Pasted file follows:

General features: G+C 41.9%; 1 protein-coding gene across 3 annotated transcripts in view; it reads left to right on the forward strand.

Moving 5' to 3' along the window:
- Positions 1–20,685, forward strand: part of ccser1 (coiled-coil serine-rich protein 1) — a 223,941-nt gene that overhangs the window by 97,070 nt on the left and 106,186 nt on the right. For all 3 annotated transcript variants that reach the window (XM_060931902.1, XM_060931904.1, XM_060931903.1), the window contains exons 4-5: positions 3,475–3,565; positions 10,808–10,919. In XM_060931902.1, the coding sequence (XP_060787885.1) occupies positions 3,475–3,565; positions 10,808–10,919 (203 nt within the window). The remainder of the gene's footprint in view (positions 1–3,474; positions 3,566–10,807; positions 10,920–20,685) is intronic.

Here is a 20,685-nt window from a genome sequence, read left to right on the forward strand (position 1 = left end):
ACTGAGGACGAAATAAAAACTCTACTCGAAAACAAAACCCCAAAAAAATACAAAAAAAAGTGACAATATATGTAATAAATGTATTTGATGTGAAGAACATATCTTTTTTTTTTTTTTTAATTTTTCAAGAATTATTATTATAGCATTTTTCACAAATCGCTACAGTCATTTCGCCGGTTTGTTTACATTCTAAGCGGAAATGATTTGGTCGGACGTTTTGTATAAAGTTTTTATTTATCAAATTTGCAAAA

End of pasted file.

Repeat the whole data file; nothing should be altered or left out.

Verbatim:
General features: G+C 41.9%; 1 protein-coding gene across 3 annotated transcripts in view; it reads left to right on the forward strand.

Moving 5' to 3' along the window:
- Positions 1–20,685, forward strand: part of ccser1 (coiled-coil serine-rich protein 1) — a 223,941-nt gene that overhangs the window by 97,070 nt on the left and 106,186 nt on the right. For all 3 annotated transcript variants that reach the window (XM_060931902.1, XM_060931904.1, XM_060931903.1), the window contains exons 4-5: positions 3,475–3,565; positions 10,808–10,919. In XM_060931902.1, the coding sequence (XP_060787885.1) occupies positions 3,475–3,565; positions 10,808–10,919 (203 nt within the window). The remainder of the gene's footprint in view (positions 1–3,474; positions 3,566–10,807; positions 10,920–20,685) is intronic.

Here is a 20,685-nt window from a genome sequence, read left to right on the forward strand (position 1 = left end):
ACTGAGGACGAAATAAAAACTCTACTCGAAAACAAAACCCCAAAAAAATACAAAAAAAAGTGACAATATATGTAATAAATGTATTTGATGTGAAGAACATATCTTTTTTTTTTTTTTTAATTTTTCAAGAATTATTATTATAGCATTTTTCACAAATCGCTACAGTCATTTCGCCGGTTTGTTTACATTCTAAGCGGAAATGATTTGGTCGGACGTTTTGTATAAAGTTTTTATTTATCAAATTTGCAAAA